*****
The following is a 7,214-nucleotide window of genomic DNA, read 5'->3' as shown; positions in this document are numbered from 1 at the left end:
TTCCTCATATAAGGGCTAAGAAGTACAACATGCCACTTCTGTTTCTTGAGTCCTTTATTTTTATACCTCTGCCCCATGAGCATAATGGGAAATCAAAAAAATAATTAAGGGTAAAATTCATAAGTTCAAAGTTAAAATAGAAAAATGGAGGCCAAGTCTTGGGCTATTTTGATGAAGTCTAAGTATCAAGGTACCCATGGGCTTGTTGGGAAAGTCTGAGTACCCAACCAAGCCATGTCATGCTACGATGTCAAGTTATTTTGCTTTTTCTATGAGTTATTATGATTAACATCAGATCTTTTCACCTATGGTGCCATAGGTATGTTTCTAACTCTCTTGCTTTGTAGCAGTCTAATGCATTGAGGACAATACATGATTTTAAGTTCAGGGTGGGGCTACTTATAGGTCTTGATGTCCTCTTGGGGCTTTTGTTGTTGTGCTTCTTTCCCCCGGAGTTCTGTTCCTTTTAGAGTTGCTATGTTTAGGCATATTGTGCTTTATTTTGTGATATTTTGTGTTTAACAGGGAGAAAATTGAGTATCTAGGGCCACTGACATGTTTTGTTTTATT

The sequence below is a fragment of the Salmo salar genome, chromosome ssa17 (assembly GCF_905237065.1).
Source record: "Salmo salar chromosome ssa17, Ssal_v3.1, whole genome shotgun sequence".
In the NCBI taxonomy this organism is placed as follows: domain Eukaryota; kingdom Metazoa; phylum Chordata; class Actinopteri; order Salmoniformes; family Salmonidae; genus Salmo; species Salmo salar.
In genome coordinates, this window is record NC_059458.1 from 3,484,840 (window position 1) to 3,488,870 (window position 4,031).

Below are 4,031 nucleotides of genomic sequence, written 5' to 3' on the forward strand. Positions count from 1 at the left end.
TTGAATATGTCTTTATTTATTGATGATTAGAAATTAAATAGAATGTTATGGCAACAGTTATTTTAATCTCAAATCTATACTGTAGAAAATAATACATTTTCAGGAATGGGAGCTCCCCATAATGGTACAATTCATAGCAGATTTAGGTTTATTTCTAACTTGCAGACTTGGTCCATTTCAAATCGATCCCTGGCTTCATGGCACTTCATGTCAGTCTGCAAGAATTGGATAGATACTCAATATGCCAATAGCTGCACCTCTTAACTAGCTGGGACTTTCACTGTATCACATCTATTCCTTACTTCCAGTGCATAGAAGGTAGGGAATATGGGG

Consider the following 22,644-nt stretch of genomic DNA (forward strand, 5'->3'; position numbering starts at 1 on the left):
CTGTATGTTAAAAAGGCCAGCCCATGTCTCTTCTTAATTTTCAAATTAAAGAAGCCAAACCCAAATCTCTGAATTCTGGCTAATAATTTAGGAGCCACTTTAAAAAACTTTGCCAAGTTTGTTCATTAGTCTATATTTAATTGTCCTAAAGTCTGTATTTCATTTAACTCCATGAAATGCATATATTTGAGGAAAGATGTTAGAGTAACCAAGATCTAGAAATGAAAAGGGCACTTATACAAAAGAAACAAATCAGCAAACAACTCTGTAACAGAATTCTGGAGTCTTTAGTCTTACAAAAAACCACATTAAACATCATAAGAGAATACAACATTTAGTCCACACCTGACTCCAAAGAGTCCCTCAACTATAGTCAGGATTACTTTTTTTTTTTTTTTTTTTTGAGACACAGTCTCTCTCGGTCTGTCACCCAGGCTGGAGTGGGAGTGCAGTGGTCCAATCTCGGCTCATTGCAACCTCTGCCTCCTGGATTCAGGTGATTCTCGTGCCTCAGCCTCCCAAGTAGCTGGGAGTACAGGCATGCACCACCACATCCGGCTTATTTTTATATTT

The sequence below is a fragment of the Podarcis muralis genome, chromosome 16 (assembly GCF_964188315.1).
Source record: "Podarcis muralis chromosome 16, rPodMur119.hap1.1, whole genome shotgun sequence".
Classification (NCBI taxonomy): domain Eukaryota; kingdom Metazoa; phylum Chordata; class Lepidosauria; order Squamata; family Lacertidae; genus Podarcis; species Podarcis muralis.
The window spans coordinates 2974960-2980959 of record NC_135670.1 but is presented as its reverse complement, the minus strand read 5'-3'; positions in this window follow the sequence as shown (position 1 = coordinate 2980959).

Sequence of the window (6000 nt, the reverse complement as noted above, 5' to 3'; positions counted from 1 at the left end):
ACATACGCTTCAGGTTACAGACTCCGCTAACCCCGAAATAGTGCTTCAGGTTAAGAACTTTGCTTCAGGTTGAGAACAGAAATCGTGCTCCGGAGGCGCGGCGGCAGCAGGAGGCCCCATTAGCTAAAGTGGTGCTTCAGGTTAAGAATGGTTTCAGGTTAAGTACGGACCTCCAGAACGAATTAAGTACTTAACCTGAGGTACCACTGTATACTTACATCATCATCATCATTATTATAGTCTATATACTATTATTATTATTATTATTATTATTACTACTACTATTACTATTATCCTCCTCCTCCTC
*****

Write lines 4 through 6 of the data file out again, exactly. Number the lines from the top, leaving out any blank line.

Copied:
Source record: "Salmo salar chromosome ssa17, Ssal_v3.1, whole genome shotgun sequence".
In the NCBI taxonomy this organism is placed as follows: domain Eukaryota; kingdom Metazoa; phylum Chordata; class Actinopteri; order Salmoniformes; family Salmonidae; genus Salmo; species Salmo salar.
In genome coordinates, this window is record NC_059458.1 from 3,484,840 (window position 1) to 3,488,870 (window position 4,031).